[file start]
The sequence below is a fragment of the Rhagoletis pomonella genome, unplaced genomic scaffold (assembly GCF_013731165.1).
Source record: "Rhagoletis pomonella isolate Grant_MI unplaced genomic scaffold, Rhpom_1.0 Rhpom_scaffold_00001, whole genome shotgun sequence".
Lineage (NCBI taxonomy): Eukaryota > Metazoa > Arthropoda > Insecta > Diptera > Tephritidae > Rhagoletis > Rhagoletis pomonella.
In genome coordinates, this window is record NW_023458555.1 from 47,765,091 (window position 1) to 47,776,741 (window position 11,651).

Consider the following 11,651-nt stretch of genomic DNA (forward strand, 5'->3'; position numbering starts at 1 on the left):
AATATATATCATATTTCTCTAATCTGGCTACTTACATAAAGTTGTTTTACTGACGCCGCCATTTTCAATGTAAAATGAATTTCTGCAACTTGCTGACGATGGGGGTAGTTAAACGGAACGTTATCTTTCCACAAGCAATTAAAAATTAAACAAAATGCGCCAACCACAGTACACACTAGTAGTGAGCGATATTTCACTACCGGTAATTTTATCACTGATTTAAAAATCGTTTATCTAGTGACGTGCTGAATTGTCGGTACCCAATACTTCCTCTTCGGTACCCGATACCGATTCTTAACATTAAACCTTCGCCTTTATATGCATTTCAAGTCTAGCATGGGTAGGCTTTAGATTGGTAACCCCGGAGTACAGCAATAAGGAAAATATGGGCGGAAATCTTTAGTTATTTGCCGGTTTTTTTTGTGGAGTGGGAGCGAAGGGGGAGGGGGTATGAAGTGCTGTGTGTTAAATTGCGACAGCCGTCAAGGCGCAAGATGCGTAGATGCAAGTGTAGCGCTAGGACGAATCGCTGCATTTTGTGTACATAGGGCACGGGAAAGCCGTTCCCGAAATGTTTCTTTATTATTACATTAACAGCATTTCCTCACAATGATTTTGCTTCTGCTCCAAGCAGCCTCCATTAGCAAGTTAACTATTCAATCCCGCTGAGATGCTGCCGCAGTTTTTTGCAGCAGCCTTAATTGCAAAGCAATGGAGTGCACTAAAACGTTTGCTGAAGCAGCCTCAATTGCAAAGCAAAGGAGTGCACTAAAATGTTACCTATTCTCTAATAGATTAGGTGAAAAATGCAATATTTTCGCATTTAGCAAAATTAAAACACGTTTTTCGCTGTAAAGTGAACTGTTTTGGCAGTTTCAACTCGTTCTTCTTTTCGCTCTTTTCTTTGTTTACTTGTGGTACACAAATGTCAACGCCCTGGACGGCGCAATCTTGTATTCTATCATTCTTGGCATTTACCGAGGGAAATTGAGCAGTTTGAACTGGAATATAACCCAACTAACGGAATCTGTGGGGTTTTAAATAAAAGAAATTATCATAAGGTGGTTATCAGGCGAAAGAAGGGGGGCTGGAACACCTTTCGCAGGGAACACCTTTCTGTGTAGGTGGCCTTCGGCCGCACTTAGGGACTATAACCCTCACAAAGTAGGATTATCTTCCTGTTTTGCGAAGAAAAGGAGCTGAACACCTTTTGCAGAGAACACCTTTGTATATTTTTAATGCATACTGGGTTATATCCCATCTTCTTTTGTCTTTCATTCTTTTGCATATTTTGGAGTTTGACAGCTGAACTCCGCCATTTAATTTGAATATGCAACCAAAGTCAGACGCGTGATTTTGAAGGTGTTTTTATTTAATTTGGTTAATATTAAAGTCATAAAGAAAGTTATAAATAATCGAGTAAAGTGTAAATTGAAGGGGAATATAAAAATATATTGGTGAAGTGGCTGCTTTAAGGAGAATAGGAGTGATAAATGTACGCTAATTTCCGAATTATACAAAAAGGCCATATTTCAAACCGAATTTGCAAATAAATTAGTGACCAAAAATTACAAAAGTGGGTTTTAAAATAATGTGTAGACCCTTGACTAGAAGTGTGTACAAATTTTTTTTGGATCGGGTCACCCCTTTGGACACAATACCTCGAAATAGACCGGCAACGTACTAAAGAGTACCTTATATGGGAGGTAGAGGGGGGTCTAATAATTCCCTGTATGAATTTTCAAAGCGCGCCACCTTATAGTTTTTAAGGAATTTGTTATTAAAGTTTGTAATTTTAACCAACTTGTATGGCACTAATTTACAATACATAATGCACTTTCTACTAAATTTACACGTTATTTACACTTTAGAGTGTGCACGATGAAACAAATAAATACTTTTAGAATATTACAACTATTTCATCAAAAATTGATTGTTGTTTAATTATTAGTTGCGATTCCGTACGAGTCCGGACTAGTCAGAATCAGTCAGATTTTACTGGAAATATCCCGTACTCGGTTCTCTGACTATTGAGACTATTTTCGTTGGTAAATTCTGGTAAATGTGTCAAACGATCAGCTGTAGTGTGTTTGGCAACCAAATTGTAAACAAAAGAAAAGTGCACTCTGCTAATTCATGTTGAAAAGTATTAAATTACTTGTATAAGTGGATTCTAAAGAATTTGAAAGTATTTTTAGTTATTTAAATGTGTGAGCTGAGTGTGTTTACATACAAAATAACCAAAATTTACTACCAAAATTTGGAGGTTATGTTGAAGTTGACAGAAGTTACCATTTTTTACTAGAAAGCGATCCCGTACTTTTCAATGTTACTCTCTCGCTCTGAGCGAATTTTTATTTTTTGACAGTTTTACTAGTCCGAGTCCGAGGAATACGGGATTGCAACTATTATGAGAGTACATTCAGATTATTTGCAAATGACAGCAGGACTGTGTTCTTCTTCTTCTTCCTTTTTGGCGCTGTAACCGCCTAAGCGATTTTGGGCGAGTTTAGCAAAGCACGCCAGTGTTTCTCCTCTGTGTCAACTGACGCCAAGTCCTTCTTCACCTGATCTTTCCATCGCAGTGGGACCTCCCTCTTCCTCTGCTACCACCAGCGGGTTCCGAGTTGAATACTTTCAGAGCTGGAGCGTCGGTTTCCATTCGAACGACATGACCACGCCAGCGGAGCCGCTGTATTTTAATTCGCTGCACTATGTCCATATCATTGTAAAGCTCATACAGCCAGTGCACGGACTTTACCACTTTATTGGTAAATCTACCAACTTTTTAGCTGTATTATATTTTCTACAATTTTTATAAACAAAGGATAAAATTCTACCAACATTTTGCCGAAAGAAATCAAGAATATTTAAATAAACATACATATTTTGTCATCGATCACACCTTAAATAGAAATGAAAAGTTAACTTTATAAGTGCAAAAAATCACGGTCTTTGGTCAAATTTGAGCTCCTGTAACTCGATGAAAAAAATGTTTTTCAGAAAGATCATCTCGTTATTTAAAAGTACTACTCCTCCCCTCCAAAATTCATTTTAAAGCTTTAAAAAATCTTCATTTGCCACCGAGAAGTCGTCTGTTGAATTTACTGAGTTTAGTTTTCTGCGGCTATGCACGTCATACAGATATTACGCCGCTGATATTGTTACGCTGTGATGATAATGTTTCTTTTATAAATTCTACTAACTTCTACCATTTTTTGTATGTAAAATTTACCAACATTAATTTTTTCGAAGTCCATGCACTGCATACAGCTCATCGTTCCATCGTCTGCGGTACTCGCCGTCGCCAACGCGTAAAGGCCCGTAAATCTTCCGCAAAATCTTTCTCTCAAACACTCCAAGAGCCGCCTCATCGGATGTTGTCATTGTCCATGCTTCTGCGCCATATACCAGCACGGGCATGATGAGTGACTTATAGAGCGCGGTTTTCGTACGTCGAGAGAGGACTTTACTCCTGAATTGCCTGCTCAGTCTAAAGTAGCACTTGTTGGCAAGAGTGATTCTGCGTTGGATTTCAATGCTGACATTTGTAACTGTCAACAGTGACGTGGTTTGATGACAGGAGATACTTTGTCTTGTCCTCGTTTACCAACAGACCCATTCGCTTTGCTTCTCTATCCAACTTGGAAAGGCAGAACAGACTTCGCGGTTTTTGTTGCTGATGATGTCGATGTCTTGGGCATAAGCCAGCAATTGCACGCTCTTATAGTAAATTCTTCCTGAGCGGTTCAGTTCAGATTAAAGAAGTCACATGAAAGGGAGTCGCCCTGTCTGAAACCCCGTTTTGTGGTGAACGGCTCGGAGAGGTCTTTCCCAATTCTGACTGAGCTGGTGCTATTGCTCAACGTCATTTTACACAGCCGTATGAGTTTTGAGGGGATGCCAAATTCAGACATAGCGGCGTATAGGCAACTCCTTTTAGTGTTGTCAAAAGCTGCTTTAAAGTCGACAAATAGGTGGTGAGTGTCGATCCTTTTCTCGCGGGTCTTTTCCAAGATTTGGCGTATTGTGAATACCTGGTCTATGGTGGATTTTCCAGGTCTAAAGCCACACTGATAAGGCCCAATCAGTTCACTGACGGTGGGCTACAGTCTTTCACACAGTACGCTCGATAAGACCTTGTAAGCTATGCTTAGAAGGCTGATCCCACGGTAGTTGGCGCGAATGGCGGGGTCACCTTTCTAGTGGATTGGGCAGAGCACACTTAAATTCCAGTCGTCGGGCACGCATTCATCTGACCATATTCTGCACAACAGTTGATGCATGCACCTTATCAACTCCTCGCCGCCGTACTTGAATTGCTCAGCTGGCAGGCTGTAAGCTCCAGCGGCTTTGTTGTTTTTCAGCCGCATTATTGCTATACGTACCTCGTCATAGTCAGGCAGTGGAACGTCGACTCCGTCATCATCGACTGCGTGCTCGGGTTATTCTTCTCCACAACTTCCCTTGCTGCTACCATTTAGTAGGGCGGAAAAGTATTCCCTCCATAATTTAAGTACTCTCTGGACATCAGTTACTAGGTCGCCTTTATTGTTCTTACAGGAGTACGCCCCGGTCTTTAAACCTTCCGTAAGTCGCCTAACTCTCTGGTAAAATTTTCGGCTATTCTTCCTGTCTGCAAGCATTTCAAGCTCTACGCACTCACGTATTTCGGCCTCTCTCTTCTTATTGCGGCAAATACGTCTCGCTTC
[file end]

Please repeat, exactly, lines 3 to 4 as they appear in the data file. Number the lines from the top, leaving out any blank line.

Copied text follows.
Lineage (NCBI taxonomy): Eukaryota > Metazoa > Arthropoda > Insecta > Diptera > Tephritidae > Rhagoletis > Rhagoletis pomonella.
In genome coordinates, this window is record NW_023458555.1 from 47,765,091 (window position 1) to 47,776,741 (window position 11,651).